THE ZIMBELMANNS....ANCESTORS OF JOHN SR, JAKE, PETE, ANDREAS
Im Jahr 1809 verließ Jakob (Karl) Zimpelmann (das 8. Kind von Johann Jakob Zimpelmann und Anna Maria Tropf) Billigheim, Deutschland und emigrierte nach Rohrbach nähe Odessa in Süd Rußland. Hier beginnt die Geschichte wie wir sie heute kennen:Um 1760 warb Katharina die Große von Rußland Deutsche an um das wilde Land Rußland zu besiedeln. Sie versprach ihnen das Recht auf Ihre eigene Sprache & Verwaltung, keine Steuern für 30 Jahre, Geld für ihre Reise, Land mit Häusern, und Befreiung vom russische Militärdienst. Hunderte und aber Hunderte von Deutschen folgten diesem Ruf und gingen nach Rußland und siedelten entlang der Wolga. Die Familie Trupp ging auch während dieser Zeit (1766). Some refer to these folks as Volga deutsche. Katharina's Enkel, Alexander der Erste, sendete ebenfalls Anfang des 18. Jahrhunderts Werber aus, um deutsche Bauern zum Siedeln in Südrußland (jetzt Ukraine) zu bewegen. Er versprach Ihnen die gleichen Rechte wie seine Großmutter. So verließ Jakob (Karl) das Billigheimer Gebiet, welches in der Region Pfalz (jetzt Rheinland-Pfalz, in früherer Zeit Bayerische Pfalz)) liegt, nur 30 bis 45 Minuten von der französischen Grenze am Rhein gelegen. Dieses Grenzgebiet war ständig durch französische, deutsche, schwedische oder niederländische Truppen besetzt. Dies alles und eine Knappheit an neuem Ackerland war vielleicht der Grund, daß Jakob (Karl) sich entschloß zu emigrieren. Er war zu dieser Zeit 43 Jahre alt und er, sein Weib Catharina (38) und seine 8 Kinder im Alter von 1 bis 12 Jahren begann die Reise quer durch Deutschland, Polen und Rumänien nach Odessa an das Schwarze Meer. Catharine starb entweder während der Reise oder kurze Zeit später und Jakob (Karl) heiratete Anna Maria Kogler und hatten nach 8 Kinder miteinander. Sie siedelten in Rohrbach, ungefähr 66 Meilen nördlich von Odessa. Sie waren eine der 26 Familien, welche 1809 in dieser Gemeinde siedelten. 69 weitere Familien kamen im Jahr 1810. Christoph, der gerade 8 Jahre alt war als er die reise aus Deutschland machte, heiratete Anna Marie Schneck und sie hatten 13 Kinder. Daniel, ihr 6. Kind, heiratete Karolina Pflugfelder und sie hatten 9 Kinder. Ihr 4. Kind, Johann heiratete Katharine Sauter, die von einem Nachbarort Waterloo kam. Um 1889/90 verließen Johann, Katherine und ihre 3 Söhne (Johann, Jakob, Heinrich im Alter von 1, 4 und 6) Rußland und gingen nach Rio de Janeiro, Brasilien. Die Zwillinge, Peter & Andreas (mein Großvater), wurden dort geboren. Wir wissen, daß sie Brasilien vor 1893 wieder verließen, denn ihre Tochter Karolina wurde am 15. Februar 1883 in Rußland geboren. Was wir nicht wissen ist der Grund ihrer Emigration nach Brasilien und die Rückkehr. Agents of Brazil were recruiting people to settle their lands, so they may have intended to go and because of crop failure or climate, decided to return. We’ve heard stories that there was a shipwreck on the way to North America and a passing ship picked them up and this is how they ended up in Brazil. Another possibility is that at the port in Germany, ship captains were telling people they’d take them to America, but didn’t tell them it was South America until it was too late. We just don’t know. Maybe some day our research will uncover the ship they were on and we might have more of the answer. In June 1906 at the age of 23, the oldest son Johann with his wife, Elizabeth Muhlbeier, left Russia (while on leave from the Russia army - they were now forcing the Germans to serve) and came to the U.S. thru the port of Galveston, Texas. On the journey, Heinrich, was born at sea. John and Elizabeth & their infant son settled in Loveland, Colorado where their next son George was born. John & Elizabeth encouraged Elizabeth’s family to also come to U.S. So, in November 1906 on board the S.S. Kaiser Wilhelm der Grosse were George & Elisabeth Muhlbeier and their other children, as well as 16 year old Peter Zimbelmann (Uncle Pete, the twin from me Grandpa). The day after leaving Bremen, Germany, the ship collided with a British steamer and 14 people were killed. Among these were George Muhlbeier and a Michael Zimbelmann. The dead were buried in Cherbourg, France and the remaining passengers boarded the S.S. York and continued to New York. In 1913 Jakob Zimbelmann (Uncle Jake) and his wife, Margaret Ackermann, and small daughter came to the U.S. Like his brothers, he settled in Colorado. Of the 10 children Johann & Katharine Sauter raised, only these 3 came to the U.S.: John Sr., Jacob, Pete. Four brothers and 3 sisters remained in Russia. Heinrich the third oldest son (born 1888), married Katharina Strasser and they had 4 children. During the 1930’s reign of terror, he was executed in Odessa (1937) as a suspected enemy of Russia. Andreas, the twin of Pete, born 1890 married Katharina Wiest and they had 2 children. His second marriage was with Margarethe Wiest and they had 2 children. The 6th child, Karolina, born 1893 married Eduard Moser and they had 2 children. Her second marriage was to Friedrich Moser and they had 5 children. The 7th child Friedrich, born 1895, married Rosalia Moos and they had 3 children. The 8th child, Christina, born 1897 married Henry Langjahr and they had 1 child. The 9th child, Kasper, born 1900 married Elisabeth Peter and they had 5 children. The 10th child, Anna, born 1903 married Jakob Karl Langjahr and they had 5 children. During WWII after the Germans had invaded Russia and occupied the German villages, Andreas & his family completed forms (EWZ records) that proved they were 100% German for at least 3 generations and were allowed to leave Russia and return to Germany. After the war, thru agreements Stalin had gained, the Russian Germans were returned to Russia and subsequently sent to Siberia & Kazakhstan for hard (compulsory) labor. Andreas and his family (with the exception of his 18 year old son, Woldemar), returned and were deported to Kazakhstan. Woldemar had refused to go by "hiding out" and later went on to marry and raise a family in East Germany. Uwe Zimbelmann, whom you met at the reunion in Loveland, is his son. We are still piecing together the stories of the other children. The daughter Karolina, who married a Moser, also lived in Kazackhstan. The youngest daughter, Anna Langjahr, was finally allowed to leave Kazakhstan and settle in Germany at an advanced age. She died in the 1990s. We learned that since about 1980 most of the children came back to Germany with the exception of one son, Fredrick, who lives in Austria. We can be thankful that our ancestors chose to come to the U.S. for those who stayed suffered many, many, unthinkable hardships before, during, and after WWII. Several books have been written by survivors of the deportation to Kazakhstan detailing these times. After reading some of these books, I couldn’t help but recall the movie Dr. Zhivago for the condition-- cattle cars, food shortages, blizzards, etc.-- were quite similar.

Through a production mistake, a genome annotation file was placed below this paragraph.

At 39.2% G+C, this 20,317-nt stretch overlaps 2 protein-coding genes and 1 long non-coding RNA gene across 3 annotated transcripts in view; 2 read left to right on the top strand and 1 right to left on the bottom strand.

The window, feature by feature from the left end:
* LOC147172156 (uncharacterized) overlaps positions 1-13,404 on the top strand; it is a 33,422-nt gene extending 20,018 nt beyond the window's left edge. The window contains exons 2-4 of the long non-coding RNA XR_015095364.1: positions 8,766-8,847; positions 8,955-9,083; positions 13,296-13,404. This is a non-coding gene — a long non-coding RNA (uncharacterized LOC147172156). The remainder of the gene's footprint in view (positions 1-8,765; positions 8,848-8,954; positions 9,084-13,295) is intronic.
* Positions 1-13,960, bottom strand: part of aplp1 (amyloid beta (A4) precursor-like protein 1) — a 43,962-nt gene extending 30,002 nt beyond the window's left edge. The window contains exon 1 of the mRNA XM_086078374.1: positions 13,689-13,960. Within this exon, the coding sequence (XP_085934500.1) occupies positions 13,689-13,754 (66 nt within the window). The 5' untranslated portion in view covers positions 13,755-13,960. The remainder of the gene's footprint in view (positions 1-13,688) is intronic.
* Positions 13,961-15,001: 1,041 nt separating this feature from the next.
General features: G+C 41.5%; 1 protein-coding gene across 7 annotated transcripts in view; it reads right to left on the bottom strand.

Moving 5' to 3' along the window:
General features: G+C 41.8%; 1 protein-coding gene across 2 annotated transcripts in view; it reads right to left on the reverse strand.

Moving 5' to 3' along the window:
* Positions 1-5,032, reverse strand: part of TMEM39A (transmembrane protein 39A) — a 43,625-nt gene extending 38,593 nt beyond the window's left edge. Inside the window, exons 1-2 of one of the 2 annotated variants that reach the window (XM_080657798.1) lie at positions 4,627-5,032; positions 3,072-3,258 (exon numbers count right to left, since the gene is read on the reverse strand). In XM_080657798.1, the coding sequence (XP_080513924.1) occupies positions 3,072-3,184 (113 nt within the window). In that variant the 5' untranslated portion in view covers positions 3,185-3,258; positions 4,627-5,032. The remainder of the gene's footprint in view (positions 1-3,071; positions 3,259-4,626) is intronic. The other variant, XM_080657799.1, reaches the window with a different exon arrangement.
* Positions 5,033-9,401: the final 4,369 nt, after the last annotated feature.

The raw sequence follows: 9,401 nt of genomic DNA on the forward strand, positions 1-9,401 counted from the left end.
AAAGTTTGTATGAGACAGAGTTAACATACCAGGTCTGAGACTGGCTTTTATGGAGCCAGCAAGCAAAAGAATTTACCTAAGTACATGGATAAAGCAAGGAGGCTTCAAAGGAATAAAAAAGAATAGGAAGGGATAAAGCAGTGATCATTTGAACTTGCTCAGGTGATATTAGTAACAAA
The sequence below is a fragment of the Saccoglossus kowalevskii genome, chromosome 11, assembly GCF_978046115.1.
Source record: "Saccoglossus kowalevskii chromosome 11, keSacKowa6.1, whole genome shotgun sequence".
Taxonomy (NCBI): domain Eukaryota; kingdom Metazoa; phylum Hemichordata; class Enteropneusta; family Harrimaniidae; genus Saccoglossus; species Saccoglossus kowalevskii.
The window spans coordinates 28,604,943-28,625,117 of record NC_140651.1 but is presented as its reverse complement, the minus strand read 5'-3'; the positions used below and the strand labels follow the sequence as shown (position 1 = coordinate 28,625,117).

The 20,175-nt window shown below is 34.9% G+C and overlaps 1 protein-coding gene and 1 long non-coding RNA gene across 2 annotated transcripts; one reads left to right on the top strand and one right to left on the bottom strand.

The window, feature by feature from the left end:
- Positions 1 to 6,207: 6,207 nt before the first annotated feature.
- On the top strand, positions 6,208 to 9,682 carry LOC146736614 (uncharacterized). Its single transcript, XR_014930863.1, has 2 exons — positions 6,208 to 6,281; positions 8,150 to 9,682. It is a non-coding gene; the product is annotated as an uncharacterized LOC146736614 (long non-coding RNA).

(Based on comments made by Robert Zimbelman at the
Zimbelman Reunion in Loveland, Colorado on August 13, 2000
and modified later by Uwe Zimbelmann)